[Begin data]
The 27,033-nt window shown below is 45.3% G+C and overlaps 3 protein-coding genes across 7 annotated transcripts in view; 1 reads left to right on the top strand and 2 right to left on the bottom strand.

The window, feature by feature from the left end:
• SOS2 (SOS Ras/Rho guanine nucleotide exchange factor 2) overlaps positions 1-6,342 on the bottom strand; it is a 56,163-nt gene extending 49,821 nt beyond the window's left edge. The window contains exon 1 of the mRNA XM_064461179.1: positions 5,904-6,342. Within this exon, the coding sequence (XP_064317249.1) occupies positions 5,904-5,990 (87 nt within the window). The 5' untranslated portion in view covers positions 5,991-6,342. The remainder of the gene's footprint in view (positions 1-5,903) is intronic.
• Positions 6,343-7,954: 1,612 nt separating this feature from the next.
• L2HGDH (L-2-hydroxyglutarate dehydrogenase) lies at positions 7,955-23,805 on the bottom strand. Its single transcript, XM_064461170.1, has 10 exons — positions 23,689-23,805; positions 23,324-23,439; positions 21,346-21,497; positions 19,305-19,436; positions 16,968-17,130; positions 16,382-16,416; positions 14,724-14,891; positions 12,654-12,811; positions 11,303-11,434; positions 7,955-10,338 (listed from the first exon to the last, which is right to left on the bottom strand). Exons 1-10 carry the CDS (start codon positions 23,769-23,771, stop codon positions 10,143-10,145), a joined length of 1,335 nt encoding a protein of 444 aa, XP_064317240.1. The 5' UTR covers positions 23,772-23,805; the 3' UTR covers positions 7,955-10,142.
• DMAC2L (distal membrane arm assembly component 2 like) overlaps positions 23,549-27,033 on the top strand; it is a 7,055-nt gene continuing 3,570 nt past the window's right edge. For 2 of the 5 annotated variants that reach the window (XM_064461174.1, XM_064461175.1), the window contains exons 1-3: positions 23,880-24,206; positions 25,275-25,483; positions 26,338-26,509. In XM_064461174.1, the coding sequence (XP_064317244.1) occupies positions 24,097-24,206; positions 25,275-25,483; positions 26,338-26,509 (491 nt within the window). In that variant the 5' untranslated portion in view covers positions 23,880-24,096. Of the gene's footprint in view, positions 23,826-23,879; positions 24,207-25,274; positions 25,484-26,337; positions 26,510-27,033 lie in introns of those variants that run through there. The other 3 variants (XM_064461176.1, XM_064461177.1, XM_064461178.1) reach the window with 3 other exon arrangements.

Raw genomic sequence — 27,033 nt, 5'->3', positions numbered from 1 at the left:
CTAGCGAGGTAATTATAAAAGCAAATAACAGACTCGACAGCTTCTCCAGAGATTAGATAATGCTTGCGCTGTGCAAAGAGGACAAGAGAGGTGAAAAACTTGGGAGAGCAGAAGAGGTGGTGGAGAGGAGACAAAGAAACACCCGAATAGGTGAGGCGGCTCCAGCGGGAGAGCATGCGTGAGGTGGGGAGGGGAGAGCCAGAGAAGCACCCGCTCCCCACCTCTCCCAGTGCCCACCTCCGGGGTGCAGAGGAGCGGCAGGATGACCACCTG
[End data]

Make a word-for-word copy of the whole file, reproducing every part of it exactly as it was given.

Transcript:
The 27,033-nt window shown below is 45.3% G+C and overlaps 3 protein-coding genes across 7 annotated transcripts in view; 1 reads left to right on the top strand and 2 right to left on the bottom strand.

The window, feature by feature from the left end:
• SOS2 (SOS Ras/Rho guanine nucleotide exchange factor 2) overlaps positions 1-6,342 on the bottom strand; it is a 56,163-nt gene extending 49,821 nt beyond the window's left edge. The window contains exon 1 of the mRNA XM_064461179.1: positions 5,904-6,342. Within this exon, the coding sequence (XP_064317249.1) occupies positions 5,904-5,990 (87 nt within the window). The 5' untranslated portion in view covers positions 5,991-6,342. The remainder of the gene's footprint in view (positions 1-5,903) is intronic.
• Positions 6,343-7,954: 1,612 nt separating this feature from the next.
• L2HGDH (L-2-hydroxyglutarate dehydrogenase) lies at positions 7,955-23,805 on the bottom strand. Its single transcript, XM_064461170.1, has 10 exons — positions 23,689-23,805; positions 23,324-23,439; positions 21,346-21,497; positions 19,305-19,436; positions 16,968-17,130; positions 16,382-16,416; positions 14,724-14,891; positions 12,654-12,811; positions 11,303-11,434; positions 7,955-10,338 (listed from the first exon to the last, which is right to left on the bottom strand). Exons 1-10 carry the CDS (start codon positions 23,769-23,771, stop codon positions 10,143-10,145), a joined length of 1,335 nt encoding a protein of 444 aa, XP_064317240.1. The 5' UTR covers positions 23,772-23,805; the 3' UTR covers positions 7,955-10,142.
• DMAC2L (distal membrane arm assembly component 2 like) overlaps positions 23,549-27,033 on the top strand; it is a 7,055-nt gene continuing 3,570 nt past the window's right edge. For 2 of the 5 annotated variants that reach the window (XM_064461174.1, XM_064461175.1), the window contains exons 1-3: positions 23,880-24,206; positions 25,275-25,483; positions 26,338-26,509. In XM_064461174.1, the coding sequence (XP_064317244.1) occupies positions 24,097-24,206; positions 25,275-25,483; positions 26,338-26,509 (491 nt within the window). In that variant the 5' untranslated portion in view covers positions 23,880-24,096. Of the gene's footprint in view, positions 23,826-23,879; positions 24,207-25,274; positions 25,484-26,337; positions 26,510-27,033 lie in introns of those variants that run through there. The other 3 variants (XM_064461176.1, XM_064461177.1, XM_064461178.1) reach the window with 3 other exon arrangements.

Raw genomic sequence — 27,033 nt, 5'->3', positions numbered from 1 at the left:
CTAGCGAGGTAATTATAAAAGCAAATAACAGACTCGACAGCTTCTCCAGAGATTAGATAATGCTTGCGCTGTGCAAAGAGGACAAGAGAGGTGAAAAACTTGGGAGAGCAGAAGAGGTGGTGGAGAGGAGACAAAGAAACACCCGAATAGGTGAGGCGGCTCCAGCGGGAGAGCATGCGTGAGGTGGGGAGGGGAGAGCCAGAGAAGCACCCGCTCCCCACCTCTCCCAGTGCCCACCTCCGGGGTGCAGAGGAGCGGCAGGATGACCACCTG